Make Your Home Lead Safe
Living in a home full of craftsmanship and character is a joy for any homeowner. While remodeling an older home can be fun, it’s important to note that a majority of homes built prior to 1978 were most likely painted with lead based paint. Making sure your home is lead safe, is especially crucial if you have small children.
Lead is a very toxic substance that can lead to a number of health problems, especially in children 6 years of age and younger. Lead is particularly dangerous to children because their growing bodies absorb more lead than adults do and their brains and nervous systems are more sensitive to the damaging effects of lead. Even low levels of lead in the blood of children can result in behavior and learning problems like lower IQ and hyperactivity, slowed growth, hearing problems and anemia.
The most important step parents, doctors, and others can take is to prevent lead exposure before it occurs.
Lead can be found in all parts of our environment including the air, the soil, and the water. Lead has been used in a wide variety of products found in and around our homes, including paint, ceramics, pipes and plumbing materials, solders, gasoline, batteries, ammunition, and cosmetics.
Originally, lead paint was used for its quick drying time, resistance to moisture and depth of color.It wasn’t until 1974 that household dust emerged as a possible pathway for lead exposure. Lead from paint, including lead-contaminated dust, is one of the most common causes of lead poisoning. After comprehensive epidemiological studies were done, the federal government banned the uses of lead based paint. Why is lead based paint still a problem today? Lead paint is still present in millions of homes throughout the United States. Sometimes, lead paint can be hidden under multiple layers of newer paint. If the newer paint is still in good shape, the lead paint is typically not an issue. However, if there are any areas of paint that are damaged, peeling, chipping, cracking, or damp, these are issues that require immediate action.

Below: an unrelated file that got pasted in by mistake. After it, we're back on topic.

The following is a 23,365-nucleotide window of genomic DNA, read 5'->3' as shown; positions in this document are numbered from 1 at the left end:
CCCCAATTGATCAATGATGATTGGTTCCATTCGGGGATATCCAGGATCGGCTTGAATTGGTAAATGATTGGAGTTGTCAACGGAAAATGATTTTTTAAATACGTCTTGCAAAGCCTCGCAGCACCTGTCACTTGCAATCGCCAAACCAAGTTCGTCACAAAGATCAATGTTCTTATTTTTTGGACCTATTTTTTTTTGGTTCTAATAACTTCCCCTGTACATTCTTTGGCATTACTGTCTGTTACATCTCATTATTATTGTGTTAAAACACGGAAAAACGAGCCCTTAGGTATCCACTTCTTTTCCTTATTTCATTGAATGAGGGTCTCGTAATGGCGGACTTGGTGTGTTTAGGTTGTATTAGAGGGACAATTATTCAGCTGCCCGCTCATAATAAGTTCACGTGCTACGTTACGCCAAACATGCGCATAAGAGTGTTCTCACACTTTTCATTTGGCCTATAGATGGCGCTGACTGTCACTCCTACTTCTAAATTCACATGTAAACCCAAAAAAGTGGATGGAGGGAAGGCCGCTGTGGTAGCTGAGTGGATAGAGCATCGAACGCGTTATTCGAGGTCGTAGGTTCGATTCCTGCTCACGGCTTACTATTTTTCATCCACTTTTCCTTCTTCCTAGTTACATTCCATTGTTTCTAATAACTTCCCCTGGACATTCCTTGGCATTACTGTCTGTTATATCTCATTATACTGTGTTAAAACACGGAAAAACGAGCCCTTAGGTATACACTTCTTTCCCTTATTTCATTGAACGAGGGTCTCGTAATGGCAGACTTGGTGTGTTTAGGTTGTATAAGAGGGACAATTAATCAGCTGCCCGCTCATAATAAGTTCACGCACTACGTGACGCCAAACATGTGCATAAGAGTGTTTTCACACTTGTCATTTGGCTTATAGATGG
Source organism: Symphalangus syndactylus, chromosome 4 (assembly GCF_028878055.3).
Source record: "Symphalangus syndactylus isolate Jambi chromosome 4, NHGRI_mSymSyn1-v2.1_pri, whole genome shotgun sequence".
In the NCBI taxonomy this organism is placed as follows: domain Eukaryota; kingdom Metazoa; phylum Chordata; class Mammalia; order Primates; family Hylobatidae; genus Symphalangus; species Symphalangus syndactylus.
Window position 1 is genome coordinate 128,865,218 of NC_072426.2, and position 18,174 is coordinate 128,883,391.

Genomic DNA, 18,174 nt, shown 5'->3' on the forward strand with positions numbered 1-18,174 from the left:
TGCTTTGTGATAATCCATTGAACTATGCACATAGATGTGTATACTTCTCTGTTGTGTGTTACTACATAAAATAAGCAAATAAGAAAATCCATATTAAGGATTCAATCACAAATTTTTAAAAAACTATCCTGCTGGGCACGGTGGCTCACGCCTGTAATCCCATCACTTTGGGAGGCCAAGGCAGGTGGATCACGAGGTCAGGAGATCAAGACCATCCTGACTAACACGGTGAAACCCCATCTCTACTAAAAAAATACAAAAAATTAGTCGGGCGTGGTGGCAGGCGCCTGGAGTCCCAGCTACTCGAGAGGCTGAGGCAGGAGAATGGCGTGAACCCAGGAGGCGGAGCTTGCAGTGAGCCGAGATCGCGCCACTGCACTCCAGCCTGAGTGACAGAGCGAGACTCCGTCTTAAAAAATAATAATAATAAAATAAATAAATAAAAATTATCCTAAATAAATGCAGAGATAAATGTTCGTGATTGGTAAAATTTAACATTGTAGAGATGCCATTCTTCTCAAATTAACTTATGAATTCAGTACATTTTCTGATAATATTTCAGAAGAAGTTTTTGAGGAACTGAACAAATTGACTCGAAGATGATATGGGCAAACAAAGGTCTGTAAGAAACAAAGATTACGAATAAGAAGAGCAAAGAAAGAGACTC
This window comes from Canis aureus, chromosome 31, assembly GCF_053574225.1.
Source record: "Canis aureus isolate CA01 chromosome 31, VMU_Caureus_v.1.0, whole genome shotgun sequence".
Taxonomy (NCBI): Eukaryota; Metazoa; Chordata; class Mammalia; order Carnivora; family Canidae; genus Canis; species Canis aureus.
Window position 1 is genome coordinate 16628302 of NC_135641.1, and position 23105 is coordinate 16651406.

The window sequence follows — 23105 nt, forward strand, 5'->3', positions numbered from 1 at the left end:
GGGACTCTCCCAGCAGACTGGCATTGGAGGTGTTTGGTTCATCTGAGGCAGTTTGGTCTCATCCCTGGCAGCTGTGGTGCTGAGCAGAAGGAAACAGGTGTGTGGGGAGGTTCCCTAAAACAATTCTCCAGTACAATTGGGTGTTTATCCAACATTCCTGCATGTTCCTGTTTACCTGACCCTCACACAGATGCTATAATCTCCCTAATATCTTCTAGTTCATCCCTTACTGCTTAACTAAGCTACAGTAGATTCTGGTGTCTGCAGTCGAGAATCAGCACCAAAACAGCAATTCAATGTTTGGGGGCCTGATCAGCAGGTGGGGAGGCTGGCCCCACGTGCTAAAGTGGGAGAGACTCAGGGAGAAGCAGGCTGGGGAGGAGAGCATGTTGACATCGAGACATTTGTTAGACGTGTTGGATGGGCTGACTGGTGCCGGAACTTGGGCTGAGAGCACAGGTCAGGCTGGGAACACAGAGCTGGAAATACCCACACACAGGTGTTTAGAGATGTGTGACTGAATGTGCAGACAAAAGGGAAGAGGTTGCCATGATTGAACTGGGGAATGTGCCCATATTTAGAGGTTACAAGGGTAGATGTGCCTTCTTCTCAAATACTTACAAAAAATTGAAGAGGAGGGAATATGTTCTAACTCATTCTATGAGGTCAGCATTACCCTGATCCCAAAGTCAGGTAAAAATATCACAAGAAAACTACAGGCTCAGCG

Determine if your family is at risk for lead poisoning with this Lead Poisoning Home Checklist provided by the EPA. Simple steps like keeping your home clean and well-maintained will go a long way in preventing lead exposure.
Make Your Home Lead Safe:
Prevent Lead Exposure:
- Keep your home clean and dust-free
- Address water damage quickly and completely
- Clean around painted areas where friction can generate dust, such as doors, windows, and drawers. Wipe these areas with a wet sponge or rag to remove paint chips or dust
- Use only cold water to prepare food and drinks
- Clean debris out of outlet screens or faucet aerators on a regular basis
- Wash children’s hands, bottles, pacifiers and toys often
- Teach children to wipe and remove their shoes and wash hands after playing outdoors
- Ensure that your family members eat well-balanced meals. Children with healthy diets absorb less lead. See Lead and a Healthy Diet – How to Protect Your Child
Check Your Home on a Regular Basis:
- Regularly check your home for chipping, peeling, or deteriorating paint, and address issues promptly.
- Regularly check all painted areas that rub together or get lots of wear, like windows, doors, and stairways, for any signs of deterioration.
- Wipe down flat surfaces, like window sills, at least weekly with a damp paper towel and throw away the paper towel.
- Mop smooth floors (using a damp mop) weekly to control dust.
- Remember to test for the presence of lead and lead hazards by a lead professional – this will tell you where you must be especially careful.
Moving or Renovating:
- Before Renovating: Locate Renovation and Lead Dust Sampling Technician Firms Certified by the EPA.
- If you’re a DIYer: Learn how to protect yourself and your family from lead based paint.
- Renting a House: If you have a concern, then ask your landlord to get a lead hazard inspection from a certified inspector before signing your lease.
- Buying or Selling a Home: Use this disclosure agreement provided by the EPA